The limitations of this study include the absence of imaging data from high-risk disease. However, a previous study by Granlund et al. has demonstrated an increased [1-13C]lactate signal with higher grade tumours, and Chen et al. have illustrated high kPL in prostate cancer metastases22. Although the size of the cohort is relatively small, it is similar to that in other published clinical studies involving this novel imaging technique20,21,22,59,60. Importantly, our key findings are supported by the TCGA-PRAD database. Although both mRNA expression and IHC measures were used to evaluate the key molecular drivers, RNAscope was used to quantify the spatial gene expression profile in the same serial FFPE slides used for IHC analysis, thereby enabling a more direct comparison between the two analyses in the same tumour areas.
In conclusion, this study demonstrates differential [1-13C]lactate labelling in intermediate-risk PCa with varying percentage pattern 4 components and confirms the ability of HP 13C-MRI to provide additional information to grade-dependent disease differentiation used as part of standard of care. We provide evidence that increasing [1-13C]lactate labelling in more aggressive disease is a reflection of tumour epithelial cell metabolism, as opposed to stromal metabolism, as demonstrated by an increase in the combined tumour epithelial LDH expression and epithelium-to-stroma MCT4 ratio. We have also demonstrated a possible reciprocal relationship between tumour glycolysis and oxidative metabolism, as evidenced by the LDHA/PDHA1 expression ratio, and high nuclear HIF-1α expression in malignant glands of the most aggressive histological pattern, which may explain the increase in LDHA expression. These findings have demonstrated the ability of HP 13C-MRI to non-invasively differentiate indolent from aggressive prostate tumours based on their characteristic metabolic features. If validated in larger patient cohorts, these findings have translational potential to address important unmet clinical questions for patients with PCa using a novel imaging modality.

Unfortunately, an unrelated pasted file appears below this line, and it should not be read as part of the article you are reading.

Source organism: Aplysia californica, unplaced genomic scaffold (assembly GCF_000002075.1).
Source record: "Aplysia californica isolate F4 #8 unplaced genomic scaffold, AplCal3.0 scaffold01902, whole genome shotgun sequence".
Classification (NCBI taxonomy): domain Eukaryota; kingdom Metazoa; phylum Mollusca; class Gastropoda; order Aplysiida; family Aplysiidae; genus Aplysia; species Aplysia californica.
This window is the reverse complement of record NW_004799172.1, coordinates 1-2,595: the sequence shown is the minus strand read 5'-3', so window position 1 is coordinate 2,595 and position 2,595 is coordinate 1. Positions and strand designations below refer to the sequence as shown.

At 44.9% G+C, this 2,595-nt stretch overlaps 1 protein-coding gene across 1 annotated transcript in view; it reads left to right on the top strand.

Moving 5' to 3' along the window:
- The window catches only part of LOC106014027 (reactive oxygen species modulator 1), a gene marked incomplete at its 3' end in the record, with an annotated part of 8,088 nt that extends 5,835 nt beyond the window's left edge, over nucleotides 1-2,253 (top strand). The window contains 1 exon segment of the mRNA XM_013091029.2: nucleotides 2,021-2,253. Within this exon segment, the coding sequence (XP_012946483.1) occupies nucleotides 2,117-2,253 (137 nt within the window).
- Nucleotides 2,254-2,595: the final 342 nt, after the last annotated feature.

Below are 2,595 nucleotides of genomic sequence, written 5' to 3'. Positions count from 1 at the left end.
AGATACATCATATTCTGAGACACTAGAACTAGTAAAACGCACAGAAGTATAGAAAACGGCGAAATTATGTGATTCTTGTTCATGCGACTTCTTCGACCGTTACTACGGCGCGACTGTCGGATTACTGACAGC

Patient recruitment and ethics